By Ellen Schwartz
Brendan has it all-captain of the basketball workforce, solid neighbors, a gorgeous female friend and a loving family—until he's clinically determined with leukemia. Terrified and confident that nobody is aware what he's going via, Brendan faces chemotherapy on my own, till he meets Lark. She is additionally in therapy, even though her is way worse, and but she continues to be confident and hopeful. Brendan is torn among feeling sorry for himself and the affection for all times that Lark brings to even the best factor. via Lark, he discovers the energy to move on, to struggle for survival and to like.
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I just shake my head. I don’t want to open my mouth. Nurse Sangha rushes in, takes one look at me, reaches into a cupboard and hands me a plastic bucket. I grab it and heave. Even though I haven’t eaten all day, slimy yellow gunk comes up. I spew, breathe hard, sweat, spew again. “Oh, Brendan. ” My mom tries to wipe my forehead. I whip my head to push her hand away. When I’m finished, Nurse Sangha takes the bucket away. She returns with a wet washcloth and wipes my face. Gingerly I go into the bathroom and brush my teeth, then get back into bed.
I’ve lost about ten pounds, I have no color and I’m bald. “Bull,” I say. ” Grandma scolds. She exchanges a look with Grandpa. Such language. Blasphemy. “No, I mean it,” Maureen says. “You look pretty healthy. ” I say loudly. “Just how do you know that? ” Maureen looks like she’s been slapped. “That was uncalled for, Brendan,” my mom says, taking Maureen’s hand. ” “And she was just trying to be positive,” my dad puts in. “That’s what you’ve got to do, Bren. ” “Okay, sure,” I snap. ” I start feeling cold and jam the tuque back on my head.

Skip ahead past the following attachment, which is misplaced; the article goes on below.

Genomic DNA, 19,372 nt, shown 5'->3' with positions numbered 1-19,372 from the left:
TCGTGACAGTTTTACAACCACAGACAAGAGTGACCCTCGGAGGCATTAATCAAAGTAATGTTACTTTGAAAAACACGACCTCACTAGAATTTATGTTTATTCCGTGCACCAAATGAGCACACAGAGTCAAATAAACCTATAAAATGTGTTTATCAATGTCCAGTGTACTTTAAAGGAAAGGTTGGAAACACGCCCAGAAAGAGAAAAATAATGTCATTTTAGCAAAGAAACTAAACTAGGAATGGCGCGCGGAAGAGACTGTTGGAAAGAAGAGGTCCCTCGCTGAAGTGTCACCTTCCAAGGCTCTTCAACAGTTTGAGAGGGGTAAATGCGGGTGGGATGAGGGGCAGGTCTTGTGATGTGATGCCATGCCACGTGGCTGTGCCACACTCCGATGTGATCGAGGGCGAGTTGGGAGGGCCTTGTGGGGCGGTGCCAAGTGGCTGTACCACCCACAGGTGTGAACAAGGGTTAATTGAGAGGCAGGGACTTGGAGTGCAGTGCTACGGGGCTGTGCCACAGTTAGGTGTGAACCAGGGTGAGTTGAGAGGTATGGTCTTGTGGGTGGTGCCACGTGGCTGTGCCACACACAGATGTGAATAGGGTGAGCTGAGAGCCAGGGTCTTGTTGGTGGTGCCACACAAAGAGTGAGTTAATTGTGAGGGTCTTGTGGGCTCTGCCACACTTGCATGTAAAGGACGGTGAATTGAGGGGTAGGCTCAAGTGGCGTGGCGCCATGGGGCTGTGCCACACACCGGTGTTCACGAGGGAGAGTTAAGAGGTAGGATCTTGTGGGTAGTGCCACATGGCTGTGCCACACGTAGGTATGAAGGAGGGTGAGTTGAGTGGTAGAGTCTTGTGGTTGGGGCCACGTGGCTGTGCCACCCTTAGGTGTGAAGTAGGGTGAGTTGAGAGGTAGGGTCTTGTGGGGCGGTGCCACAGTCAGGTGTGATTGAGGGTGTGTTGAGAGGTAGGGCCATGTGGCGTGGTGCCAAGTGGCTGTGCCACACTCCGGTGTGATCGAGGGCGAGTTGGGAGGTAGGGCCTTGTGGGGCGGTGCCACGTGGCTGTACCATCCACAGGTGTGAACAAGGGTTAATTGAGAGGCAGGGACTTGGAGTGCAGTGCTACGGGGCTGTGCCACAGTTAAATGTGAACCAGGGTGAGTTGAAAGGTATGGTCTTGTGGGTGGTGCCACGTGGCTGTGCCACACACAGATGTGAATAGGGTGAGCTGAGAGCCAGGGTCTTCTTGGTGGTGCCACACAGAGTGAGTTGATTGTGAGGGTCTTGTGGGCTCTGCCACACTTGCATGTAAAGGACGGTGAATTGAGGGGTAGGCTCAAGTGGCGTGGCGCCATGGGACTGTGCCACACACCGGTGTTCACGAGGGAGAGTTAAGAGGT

For a moment I wonder if she’s not quite all there. Maybe the chemo did something to her brain. She glides over to the window, pushes aside the curtain. It’s dark out. I can see her pale reflection in the glass. There are drops of water on the outside. She sighs. “I love the rain. ” She turns. ” I explode. She gapes at me. ” “Are you for real? ” She comes back toward the bed. ” She smiles. ” That pushes me further over the edge. “You have cancer. I have cancer. We might die. ” She sits down and takes my hand.